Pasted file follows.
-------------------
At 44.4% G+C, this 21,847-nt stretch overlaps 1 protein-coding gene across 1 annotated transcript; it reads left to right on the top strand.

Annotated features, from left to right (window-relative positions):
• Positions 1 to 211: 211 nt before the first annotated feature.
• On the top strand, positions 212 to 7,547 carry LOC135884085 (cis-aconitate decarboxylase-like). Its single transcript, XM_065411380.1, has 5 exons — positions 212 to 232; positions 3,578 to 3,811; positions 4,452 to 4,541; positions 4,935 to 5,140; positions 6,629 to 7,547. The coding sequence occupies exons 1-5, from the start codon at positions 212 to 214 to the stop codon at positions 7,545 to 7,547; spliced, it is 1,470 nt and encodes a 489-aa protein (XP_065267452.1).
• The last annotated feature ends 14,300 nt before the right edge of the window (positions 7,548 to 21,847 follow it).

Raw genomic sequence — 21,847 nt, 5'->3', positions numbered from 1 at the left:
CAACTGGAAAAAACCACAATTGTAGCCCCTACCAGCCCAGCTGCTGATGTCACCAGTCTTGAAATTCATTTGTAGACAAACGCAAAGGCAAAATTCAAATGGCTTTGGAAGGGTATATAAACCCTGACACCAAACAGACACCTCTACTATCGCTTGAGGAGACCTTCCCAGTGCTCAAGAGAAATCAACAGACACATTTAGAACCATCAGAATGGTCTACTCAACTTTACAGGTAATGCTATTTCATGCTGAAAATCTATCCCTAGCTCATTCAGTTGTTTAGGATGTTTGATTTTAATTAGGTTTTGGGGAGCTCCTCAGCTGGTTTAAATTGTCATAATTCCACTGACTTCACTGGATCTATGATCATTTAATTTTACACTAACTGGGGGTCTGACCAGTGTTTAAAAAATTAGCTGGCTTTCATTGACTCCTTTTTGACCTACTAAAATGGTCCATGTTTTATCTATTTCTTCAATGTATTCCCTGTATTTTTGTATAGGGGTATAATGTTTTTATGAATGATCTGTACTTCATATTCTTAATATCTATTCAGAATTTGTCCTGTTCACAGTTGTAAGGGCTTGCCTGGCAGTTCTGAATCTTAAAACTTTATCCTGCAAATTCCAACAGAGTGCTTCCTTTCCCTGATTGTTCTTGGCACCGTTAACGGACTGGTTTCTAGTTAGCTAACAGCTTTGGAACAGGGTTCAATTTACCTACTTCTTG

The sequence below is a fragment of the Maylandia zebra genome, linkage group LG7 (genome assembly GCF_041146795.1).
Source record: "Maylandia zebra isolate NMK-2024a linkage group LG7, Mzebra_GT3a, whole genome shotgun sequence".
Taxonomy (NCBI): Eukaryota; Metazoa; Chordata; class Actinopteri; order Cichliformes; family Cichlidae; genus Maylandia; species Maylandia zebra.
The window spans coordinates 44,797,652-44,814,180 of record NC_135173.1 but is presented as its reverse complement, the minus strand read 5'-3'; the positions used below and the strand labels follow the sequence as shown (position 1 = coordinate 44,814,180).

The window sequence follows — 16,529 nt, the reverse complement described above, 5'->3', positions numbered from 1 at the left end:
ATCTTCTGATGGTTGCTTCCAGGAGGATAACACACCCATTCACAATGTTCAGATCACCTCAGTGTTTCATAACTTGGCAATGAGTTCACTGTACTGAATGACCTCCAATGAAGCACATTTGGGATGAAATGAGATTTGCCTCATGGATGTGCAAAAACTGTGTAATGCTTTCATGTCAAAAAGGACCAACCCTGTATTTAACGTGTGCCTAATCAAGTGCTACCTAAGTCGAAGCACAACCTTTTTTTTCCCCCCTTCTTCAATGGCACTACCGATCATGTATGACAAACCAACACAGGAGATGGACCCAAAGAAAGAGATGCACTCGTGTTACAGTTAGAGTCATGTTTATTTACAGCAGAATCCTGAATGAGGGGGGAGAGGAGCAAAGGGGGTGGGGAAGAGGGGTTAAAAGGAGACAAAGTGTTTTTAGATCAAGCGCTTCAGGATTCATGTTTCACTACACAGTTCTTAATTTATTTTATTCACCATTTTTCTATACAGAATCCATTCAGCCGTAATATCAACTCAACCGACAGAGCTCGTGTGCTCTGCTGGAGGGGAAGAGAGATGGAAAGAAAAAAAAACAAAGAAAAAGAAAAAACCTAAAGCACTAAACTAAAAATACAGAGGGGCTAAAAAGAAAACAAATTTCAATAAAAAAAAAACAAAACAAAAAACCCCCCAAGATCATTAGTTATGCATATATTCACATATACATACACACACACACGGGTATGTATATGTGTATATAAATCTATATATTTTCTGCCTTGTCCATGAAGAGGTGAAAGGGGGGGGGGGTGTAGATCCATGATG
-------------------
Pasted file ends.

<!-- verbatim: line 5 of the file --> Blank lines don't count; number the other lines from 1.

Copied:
• The last annotated feature ends 14,300 nt before the right edge of the window (positions 7,548 to 21,847 follow it).